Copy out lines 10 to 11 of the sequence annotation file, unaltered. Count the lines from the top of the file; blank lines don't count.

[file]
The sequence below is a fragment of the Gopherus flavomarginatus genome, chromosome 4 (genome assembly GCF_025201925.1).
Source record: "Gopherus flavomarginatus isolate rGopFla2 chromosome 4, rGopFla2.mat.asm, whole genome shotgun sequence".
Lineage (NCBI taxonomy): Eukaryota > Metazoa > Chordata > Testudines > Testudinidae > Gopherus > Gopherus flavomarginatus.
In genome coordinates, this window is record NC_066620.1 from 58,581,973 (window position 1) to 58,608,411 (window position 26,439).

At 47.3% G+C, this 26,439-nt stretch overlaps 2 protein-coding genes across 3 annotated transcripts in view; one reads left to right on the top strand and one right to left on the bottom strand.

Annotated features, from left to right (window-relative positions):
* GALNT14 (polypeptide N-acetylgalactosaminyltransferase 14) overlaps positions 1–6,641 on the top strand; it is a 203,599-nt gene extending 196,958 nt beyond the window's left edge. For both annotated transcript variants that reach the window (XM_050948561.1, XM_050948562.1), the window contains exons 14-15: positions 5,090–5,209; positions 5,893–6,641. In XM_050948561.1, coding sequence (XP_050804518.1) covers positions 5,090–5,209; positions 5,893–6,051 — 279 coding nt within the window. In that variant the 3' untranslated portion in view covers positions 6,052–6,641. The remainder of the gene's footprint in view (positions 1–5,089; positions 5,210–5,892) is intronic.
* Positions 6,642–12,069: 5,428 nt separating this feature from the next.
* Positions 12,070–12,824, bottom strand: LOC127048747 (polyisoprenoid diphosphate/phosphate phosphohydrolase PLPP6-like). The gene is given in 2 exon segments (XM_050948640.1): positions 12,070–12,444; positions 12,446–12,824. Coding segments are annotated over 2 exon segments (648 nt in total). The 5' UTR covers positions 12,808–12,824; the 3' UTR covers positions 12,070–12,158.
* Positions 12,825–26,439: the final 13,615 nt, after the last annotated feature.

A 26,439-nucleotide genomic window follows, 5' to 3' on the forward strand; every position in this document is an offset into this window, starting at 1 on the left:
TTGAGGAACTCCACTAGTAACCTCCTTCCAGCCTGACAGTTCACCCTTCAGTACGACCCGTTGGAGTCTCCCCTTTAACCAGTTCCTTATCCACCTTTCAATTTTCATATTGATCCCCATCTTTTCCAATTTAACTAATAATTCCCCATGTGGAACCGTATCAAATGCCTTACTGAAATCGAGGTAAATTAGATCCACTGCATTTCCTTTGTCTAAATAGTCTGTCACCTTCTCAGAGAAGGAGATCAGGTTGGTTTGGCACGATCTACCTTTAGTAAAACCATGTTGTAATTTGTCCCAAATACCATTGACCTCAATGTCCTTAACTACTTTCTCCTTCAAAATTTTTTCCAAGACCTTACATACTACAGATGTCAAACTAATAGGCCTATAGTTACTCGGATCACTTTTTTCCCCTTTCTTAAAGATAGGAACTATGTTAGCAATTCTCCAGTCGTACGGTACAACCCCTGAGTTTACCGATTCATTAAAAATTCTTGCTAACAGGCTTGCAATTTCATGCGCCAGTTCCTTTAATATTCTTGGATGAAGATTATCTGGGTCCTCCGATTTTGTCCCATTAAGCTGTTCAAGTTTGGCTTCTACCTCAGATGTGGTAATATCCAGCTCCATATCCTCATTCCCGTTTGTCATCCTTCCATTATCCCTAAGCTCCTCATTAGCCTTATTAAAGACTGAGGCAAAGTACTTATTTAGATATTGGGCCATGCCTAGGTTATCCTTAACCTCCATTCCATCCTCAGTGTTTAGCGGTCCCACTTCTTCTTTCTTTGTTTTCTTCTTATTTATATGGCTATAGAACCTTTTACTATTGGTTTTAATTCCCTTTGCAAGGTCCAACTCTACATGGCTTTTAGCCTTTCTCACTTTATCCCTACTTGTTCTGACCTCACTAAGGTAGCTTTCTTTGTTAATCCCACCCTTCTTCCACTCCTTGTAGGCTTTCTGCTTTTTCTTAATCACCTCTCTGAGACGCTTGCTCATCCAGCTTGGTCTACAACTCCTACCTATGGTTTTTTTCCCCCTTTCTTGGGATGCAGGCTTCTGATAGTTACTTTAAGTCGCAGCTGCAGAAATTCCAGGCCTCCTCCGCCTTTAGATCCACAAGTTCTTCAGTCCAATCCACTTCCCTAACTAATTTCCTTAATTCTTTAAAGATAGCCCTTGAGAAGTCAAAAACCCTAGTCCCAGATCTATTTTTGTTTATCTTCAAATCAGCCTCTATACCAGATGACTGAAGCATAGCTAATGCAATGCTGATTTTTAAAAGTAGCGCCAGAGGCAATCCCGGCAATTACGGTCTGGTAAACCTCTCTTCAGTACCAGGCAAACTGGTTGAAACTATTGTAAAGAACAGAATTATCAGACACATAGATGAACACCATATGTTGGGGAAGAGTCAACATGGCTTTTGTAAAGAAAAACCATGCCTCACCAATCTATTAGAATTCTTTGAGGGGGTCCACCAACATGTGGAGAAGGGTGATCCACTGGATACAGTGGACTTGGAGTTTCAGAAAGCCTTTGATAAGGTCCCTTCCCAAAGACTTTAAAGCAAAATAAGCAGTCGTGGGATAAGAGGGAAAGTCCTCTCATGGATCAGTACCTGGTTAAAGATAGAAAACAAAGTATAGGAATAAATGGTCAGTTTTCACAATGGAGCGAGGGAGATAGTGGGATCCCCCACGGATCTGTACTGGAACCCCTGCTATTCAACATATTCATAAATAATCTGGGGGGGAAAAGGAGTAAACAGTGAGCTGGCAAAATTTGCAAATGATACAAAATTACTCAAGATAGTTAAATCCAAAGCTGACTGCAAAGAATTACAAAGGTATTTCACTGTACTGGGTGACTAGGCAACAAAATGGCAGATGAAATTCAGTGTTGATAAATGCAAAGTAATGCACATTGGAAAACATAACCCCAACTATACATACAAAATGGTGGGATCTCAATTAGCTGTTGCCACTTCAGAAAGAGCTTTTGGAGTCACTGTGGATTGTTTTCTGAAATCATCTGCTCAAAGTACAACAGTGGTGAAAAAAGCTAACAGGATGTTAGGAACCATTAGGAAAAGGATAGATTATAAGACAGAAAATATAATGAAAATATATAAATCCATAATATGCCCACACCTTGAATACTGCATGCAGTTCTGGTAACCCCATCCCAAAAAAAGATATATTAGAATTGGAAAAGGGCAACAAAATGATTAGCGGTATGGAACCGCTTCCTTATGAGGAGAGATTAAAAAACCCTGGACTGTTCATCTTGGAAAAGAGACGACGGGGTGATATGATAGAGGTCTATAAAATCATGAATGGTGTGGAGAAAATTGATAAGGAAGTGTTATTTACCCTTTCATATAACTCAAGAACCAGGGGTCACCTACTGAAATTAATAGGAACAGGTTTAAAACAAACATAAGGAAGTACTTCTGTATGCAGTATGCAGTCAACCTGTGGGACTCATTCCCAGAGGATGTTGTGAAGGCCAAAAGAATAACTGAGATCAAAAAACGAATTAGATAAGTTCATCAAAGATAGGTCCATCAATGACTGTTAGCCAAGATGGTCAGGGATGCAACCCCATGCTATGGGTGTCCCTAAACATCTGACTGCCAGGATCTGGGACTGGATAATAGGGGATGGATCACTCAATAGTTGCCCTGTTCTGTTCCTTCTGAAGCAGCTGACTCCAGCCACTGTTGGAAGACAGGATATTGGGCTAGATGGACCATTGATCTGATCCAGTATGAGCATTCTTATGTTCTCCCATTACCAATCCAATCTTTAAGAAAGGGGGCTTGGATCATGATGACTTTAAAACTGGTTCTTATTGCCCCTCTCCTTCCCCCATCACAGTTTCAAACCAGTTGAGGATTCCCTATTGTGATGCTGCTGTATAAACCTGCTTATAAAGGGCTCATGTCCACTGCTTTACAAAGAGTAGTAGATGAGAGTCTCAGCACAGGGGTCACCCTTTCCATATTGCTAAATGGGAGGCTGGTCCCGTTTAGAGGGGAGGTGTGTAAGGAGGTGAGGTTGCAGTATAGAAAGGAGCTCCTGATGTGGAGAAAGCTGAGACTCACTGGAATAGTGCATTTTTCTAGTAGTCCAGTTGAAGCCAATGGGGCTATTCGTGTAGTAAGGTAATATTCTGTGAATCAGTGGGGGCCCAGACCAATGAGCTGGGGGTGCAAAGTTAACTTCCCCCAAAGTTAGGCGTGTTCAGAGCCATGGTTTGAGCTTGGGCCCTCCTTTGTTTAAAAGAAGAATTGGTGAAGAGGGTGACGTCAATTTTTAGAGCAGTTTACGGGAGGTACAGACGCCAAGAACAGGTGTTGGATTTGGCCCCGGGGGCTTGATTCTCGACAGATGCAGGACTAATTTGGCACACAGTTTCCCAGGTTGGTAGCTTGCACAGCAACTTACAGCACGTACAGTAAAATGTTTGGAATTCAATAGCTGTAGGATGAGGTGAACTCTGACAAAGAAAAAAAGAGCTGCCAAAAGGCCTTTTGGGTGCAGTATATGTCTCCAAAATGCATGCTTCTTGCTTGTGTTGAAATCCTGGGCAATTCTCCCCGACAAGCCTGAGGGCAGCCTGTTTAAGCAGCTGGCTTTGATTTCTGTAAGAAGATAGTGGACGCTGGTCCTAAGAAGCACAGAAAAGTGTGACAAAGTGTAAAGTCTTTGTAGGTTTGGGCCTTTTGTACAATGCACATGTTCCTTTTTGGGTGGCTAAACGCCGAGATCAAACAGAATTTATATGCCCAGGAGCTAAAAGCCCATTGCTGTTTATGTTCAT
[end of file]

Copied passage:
* Positions 12,825–26,439: the final 13,615 nt, after the last annotated feature.

A 26,439-nucleotide genomic window follows, 5' to 3' on the forward strand; every position in this document is an offset into this window, starting at 1 on the left: